I use Private Internet Access VPN (PIA) myself, but I receive no compensation for this endorsement. It comes highly recommended from Noah (“Ask Noah”) at Jupiter Broadcasting as well.
While VPN is generally not about hiding from law enforcement agencies (LEAs) like the FBI, it is useful to know that even if an undesirable character were to get access to your VPN provider, there would be nothing for them to find. These days, this usually means your very own ISP, unfortunately. It used to be that VPN was primarily for coffee shops, airports and other open networks, but since our lawmakers have abandoned their roles of protecting our rights, we need to protect ourselves more than ever.
When you protect yourself with a VPN, you expect to be truly secure and anonymous online. Many services claim that they keep no records, but it’s difficult to know who you can trust.
Over the years, Private Internet Access VPN has proven itself to be ethical and reliable. It provides rock-solid online protection, while also blocking ads and malware. You can currently get a three-year subscription for only $89.95 — that’s 64% off.
A new, very real and very widespread security vulnerability in all wifi 802.11 devices has been found. It is a notable issue because it is not a manufacturer flaw but a design flaw caused by the wifi spec (802.11) itself.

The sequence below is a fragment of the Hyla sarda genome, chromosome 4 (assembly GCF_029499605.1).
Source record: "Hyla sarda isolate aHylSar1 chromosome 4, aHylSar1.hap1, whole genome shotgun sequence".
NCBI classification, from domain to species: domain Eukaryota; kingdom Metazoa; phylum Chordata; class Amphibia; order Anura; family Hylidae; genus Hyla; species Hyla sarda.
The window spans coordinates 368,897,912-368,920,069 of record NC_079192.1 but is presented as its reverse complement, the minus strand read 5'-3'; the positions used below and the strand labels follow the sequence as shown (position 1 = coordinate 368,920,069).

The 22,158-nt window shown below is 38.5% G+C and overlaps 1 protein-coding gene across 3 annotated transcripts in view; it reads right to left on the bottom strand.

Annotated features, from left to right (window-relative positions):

Called KRACK (Key Reinstallation AttaCKs), the problem might take time to patch because of the fracturing of various types of wifi devices. For instance, Android phones are at the mercy of the phone manufacturers and/or carriers as to when updates occur. Older routers might not even have a user-friendly update mechanism, but I’ve noticed some newer ones will actually automatically check but not necessarily automatically install. The good news, though, is that the security vulnerability in all wifi devices can be patched via software. No hardware changes are required.
Today is being called “Black Monday” in many information security circles. We have had a major Wi-Fi vulnerability announced that affects absolutely every device that supports Wi-Fi. The vulnerability allows attackers to decrypt WPA2 connections. A second vulnerability also emerged today, and we will cover that at the end of this post.
Equifax has lost the keys to the kingdom in the latest security breach.
Today, it came out that “Equifax Says Cyberattack May Have Affected 143 Million Customers” in the latest Equifax security breach. While the number alone falls well short of some other recent hacks, the potential for damage makes it even more serious than both Yahoo! breaches combined. The Yahoo! breaches were serious enough because password resets usually take place via email, but at least that requires the data thieves to work harder to get more information. Since Equifax has all credit data, including Social Security numbers, it is a one-stop shop for hackers. It is sufficient information for identity thieves to present to creditors, lenders and other service providers, to include information that identifies a person as the legitimate account holder.
“This is about as bad as it gets,” said Pamela Dixon, executive director of the World Privacy Forum, a nonprofit research group. “If you have a credit report, chances are you may be in this breach. The chances are much better than 50 percent.”